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Ceratophyllum echinatum

(Prickly Hornwort)


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Common Names

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Click on the language to view common names.

Common Names in English:

Prickly Hornwort, Hornwort, prickly coontail, Spineless Hornwort, spiny hornwort, spring hornwort

Common Names in French:

Cornifle échinée, cornifle échinée

Common Names in unspecified:

Spineless Hornwort


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Family Ceratophyllaceae

Herbs perennial , submersed , hydrophilous, monoecious. Roots absent. Stems glabrous , branched, free or attached by slender shoots . Stipules absent. Leaves cauline, 3--11 in a whorl; petiole inconspicuous; leaf blade divided dichotomously into filiform segments; segments with 2 rows of denticles . Inflorescences reduced, solitary or with vestigial branches, 1-several at a node, extra-axillary , alternating with leaves, sessile or peduncles lengthening in fruit; involucre of 8--15 foliaceous bracts; bracts 1.5--2 mm, apex terminated by 2 denticles and a medial multicellular appendage . Flowers naked, subsessile . Staminate flower : stamens 3--50, spiral ; filaments short; anthers 2-celled, dehiscing by longitudinal slits. Pistillate flower: pistil 1, simple ; ovary 1-loculed, placentation laminar ; ovule 1, pendulous; style persistent , short or elongate ; stigma decurrent. Achene leathery, indehiscent, ellipsoid , smooth or tuberculate , basal spines 0--2, facial spines 0--2, marginal wing present or absent, marginal spines 1--8. Seed 1, unitegmic , endosperm and perisperm absent; cotyledons fleshy .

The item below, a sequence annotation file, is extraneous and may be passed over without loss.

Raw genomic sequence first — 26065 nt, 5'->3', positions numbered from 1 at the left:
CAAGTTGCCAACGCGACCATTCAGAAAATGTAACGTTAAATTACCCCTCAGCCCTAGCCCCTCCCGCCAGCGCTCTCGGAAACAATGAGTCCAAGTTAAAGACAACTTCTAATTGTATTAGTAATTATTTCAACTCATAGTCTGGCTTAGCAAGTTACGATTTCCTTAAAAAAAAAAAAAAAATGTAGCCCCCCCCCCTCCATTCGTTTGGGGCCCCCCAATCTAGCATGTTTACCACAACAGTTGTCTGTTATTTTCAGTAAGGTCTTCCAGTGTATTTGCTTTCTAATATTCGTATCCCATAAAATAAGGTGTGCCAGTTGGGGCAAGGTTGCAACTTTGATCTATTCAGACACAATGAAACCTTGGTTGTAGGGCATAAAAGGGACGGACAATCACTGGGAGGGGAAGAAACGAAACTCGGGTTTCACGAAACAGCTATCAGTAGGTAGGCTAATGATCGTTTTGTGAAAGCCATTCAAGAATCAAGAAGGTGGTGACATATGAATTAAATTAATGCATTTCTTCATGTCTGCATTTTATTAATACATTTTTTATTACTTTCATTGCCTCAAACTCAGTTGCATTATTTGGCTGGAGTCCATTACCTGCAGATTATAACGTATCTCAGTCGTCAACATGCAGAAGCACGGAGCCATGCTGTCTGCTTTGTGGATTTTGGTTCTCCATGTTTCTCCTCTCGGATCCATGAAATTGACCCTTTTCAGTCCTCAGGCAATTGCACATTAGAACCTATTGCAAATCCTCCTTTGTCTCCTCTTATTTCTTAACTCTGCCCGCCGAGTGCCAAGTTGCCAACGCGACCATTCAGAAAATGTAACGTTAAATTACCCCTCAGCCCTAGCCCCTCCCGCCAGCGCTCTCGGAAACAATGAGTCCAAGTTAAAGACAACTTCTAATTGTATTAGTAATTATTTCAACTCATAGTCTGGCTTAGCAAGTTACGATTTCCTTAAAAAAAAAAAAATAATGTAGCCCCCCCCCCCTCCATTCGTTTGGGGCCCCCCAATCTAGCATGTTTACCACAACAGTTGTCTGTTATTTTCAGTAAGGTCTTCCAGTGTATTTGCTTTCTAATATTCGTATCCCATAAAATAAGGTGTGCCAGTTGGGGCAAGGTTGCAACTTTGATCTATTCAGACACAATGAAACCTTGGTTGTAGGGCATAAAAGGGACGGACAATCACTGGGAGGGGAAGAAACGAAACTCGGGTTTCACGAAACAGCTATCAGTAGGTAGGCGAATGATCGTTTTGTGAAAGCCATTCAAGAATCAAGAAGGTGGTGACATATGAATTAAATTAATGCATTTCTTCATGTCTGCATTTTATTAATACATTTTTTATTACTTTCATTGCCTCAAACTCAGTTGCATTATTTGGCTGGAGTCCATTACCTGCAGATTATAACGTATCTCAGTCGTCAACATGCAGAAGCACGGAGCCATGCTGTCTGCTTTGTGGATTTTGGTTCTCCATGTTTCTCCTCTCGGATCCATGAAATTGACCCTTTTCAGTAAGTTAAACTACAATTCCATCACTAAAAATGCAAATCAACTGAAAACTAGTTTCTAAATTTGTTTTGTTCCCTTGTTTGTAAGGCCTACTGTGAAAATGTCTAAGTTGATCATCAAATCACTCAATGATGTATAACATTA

One genus and six species: cosmopolitan ; three species in China.[1]

Genus Ceratophyllum

Plants , submersed perennials . Stems suspended or anchored by branches buried in substrate; branches 0-3 per node. Leaves 3-11 per whorl, cauline; petiole inconspicuous. Leaf blade simple or forked into linear-filiform, denticulate segments. Inflorescences extra-axillary , alternating with leaves. Flowers: bracts basally connate , foliaceous ; pedicel less than 1 mm or essentially absent. Staminate flowers : anther 2-locular, connective projecting as apical appendage . Pistillate flowers: ovary tapering to persistent , spinelike style; ovule pendulous. Achene ellipsoid , moderately compressed , surface smooth or tuberculate , basal or marginal spines (or both) present or absent, terminal spine present, marginal wing present or absent. x = 12, 19, 20.

Useful in identification of species of Ceratophyllum are leaf-forking characteristics. Leaves with no forking are "0-order"; they consist only of a primary segment. Those forking once are "1st-order"; their ultimate segments are secondary. Those in which at least one secondary segment forks are "2d-order"; their ultimate segments are tertiary. Those in which at least one tertiary segment forks are "3d-order"; their ultimate segments are quaternary . Those in which at least one quaternary segment forks are "4th order ."

Plumule features used in the key below are observable through dissection of softened (soaked) seeds removed from achenes.[2]

Physical Description

Species Ceratophyllum echinatum